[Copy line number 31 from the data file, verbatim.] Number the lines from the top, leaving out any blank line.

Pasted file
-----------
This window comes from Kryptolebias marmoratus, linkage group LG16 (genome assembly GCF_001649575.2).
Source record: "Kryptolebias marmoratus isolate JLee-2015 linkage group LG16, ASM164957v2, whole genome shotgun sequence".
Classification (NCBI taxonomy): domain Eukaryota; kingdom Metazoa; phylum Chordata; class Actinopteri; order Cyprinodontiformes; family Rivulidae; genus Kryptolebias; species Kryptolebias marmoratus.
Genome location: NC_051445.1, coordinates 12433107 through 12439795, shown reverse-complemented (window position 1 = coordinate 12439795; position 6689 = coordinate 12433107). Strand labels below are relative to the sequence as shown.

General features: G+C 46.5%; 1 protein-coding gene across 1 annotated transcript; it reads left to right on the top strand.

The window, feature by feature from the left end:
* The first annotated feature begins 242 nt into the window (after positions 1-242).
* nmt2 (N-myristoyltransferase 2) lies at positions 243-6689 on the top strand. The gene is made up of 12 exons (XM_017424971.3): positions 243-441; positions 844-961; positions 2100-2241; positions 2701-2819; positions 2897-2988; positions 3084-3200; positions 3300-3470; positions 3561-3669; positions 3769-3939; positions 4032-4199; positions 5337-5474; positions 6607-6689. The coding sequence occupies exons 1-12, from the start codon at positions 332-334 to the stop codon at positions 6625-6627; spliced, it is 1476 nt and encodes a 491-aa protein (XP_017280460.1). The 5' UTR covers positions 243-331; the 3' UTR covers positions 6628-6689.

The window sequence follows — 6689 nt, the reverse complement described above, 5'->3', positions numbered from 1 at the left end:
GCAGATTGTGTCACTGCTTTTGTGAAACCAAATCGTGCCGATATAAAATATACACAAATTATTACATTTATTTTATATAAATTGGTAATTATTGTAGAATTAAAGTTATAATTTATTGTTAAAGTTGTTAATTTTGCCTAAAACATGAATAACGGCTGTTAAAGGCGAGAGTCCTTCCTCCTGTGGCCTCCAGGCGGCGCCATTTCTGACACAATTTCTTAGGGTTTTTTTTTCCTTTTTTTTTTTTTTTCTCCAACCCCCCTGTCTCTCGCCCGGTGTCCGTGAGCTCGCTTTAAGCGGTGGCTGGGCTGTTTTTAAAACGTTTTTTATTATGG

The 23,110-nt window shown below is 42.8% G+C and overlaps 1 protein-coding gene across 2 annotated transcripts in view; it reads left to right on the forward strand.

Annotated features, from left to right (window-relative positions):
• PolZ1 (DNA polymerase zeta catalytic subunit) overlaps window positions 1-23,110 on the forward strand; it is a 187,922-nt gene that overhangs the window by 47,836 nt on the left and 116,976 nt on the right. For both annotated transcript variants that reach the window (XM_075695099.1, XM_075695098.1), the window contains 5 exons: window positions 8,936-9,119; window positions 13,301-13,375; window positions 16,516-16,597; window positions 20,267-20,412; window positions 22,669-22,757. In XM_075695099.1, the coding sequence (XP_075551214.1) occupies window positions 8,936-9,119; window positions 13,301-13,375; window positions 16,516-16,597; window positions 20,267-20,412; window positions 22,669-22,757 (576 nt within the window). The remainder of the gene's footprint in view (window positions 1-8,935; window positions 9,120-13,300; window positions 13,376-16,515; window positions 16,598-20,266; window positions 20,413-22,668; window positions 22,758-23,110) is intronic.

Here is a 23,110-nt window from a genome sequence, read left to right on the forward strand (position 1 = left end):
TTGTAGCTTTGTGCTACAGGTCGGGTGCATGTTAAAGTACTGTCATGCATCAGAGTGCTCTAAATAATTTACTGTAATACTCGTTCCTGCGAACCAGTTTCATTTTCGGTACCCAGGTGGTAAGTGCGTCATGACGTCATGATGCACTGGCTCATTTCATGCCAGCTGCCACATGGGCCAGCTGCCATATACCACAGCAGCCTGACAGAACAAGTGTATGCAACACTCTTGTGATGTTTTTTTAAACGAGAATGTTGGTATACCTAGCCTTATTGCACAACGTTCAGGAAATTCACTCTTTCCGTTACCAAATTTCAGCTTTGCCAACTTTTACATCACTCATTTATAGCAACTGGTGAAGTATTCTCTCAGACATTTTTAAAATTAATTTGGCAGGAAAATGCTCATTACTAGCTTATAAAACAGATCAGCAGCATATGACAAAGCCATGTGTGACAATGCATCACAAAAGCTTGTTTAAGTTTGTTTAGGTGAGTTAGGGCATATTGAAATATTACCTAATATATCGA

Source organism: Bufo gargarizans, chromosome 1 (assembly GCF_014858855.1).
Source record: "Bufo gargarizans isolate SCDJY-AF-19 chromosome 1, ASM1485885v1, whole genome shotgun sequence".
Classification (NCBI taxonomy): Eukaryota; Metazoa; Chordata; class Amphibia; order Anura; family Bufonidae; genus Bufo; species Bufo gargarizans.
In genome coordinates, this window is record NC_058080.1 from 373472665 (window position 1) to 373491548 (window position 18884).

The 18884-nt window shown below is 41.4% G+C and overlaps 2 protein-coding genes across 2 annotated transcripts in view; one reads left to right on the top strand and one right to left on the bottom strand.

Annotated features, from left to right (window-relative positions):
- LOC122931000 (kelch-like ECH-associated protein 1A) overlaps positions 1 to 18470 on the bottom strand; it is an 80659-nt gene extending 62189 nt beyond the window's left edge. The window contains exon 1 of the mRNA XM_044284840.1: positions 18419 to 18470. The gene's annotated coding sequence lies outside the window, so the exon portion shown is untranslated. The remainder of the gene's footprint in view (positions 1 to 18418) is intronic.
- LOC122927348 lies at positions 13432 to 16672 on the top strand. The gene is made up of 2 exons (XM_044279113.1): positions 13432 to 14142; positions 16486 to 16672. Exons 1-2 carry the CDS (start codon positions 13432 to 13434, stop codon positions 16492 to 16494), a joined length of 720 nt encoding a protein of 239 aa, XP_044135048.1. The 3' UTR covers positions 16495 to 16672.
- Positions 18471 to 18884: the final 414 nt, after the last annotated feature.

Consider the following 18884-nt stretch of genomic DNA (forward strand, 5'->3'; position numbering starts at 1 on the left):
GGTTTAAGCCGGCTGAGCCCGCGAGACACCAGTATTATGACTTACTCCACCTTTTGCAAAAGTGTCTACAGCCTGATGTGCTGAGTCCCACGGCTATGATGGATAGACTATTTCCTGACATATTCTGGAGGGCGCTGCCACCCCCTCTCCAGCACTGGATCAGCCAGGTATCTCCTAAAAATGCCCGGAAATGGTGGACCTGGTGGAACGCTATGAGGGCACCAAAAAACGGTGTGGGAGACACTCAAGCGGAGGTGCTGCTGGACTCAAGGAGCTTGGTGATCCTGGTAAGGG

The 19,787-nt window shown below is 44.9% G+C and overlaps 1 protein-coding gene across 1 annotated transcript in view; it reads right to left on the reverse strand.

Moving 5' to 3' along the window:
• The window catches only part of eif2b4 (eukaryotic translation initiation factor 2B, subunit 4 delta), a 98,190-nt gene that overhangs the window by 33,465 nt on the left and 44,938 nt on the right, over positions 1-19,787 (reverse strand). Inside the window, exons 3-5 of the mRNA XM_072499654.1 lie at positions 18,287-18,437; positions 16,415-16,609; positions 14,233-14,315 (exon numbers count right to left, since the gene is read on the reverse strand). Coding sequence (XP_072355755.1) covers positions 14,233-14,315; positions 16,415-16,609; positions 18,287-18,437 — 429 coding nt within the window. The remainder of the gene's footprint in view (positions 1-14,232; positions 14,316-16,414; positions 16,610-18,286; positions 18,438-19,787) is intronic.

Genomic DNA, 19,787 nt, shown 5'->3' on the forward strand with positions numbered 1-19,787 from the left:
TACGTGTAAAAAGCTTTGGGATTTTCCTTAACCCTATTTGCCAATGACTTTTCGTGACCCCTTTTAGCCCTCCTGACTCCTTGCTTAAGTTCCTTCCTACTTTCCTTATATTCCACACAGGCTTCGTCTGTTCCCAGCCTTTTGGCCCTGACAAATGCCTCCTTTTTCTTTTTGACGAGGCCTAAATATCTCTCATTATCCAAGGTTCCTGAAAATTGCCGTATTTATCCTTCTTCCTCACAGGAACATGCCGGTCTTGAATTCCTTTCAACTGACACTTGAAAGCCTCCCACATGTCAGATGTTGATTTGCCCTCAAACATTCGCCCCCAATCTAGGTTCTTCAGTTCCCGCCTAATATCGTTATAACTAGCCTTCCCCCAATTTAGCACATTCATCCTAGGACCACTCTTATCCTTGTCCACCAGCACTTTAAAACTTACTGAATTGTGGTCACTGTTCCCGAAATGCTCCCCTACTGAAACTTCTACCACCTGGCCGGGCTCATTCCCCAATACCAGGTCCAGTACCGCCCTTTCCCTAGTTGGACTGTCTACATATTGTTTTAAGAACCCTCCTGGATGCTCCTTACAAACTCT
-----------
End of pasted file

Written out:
TACGTGTAAAAAGCTTTGGGATTTTCCTTAACCCTATTTGCCAATGACTTTTCGTGACCCCTTTTAGCCCTCCTGACTCCTTGCTTAAGTTCCTTCCTACTTTCCTTATATTCCACACAGGCTTCGTCTGTTCCCAGCCTTTTGGCCCTGACAAATGCCTCCTTTTTCTTTTTGACGAGGCCTAAATATCTCTCATTATCCAAGGTTCCTGAAAATTGCCGTATTTATCCTTCTTCCTCACAGGAACATGCCGGTCTTGAATTCCTTTCAACTGACACTTGAAAGCCTCCCACATGTCAGATGTTGATTTGCCCTCAAACATTCGCCCCCAATCTAGGTTCTTCAGTTCCCGCCTAATATCGTTATAACTAGCCTTCCCCCAATTTAGCACATTCATCCTAGGACCACTCTTATCCTTGTCCACCAGCACTTTAAAACTTACTGAATTGTGGTCACTGTTCCCGAAATGCTCCCCTACTGAAACTTCTACCACCTGGCCGGGCTCATTCCCCAATACCAGGTCCAGTACCGCCCTTTCCCTAGTTGGACTGTCTACATATTGTTTTAAGAACCCTCCTGGATGCTCCTTACAAACTCT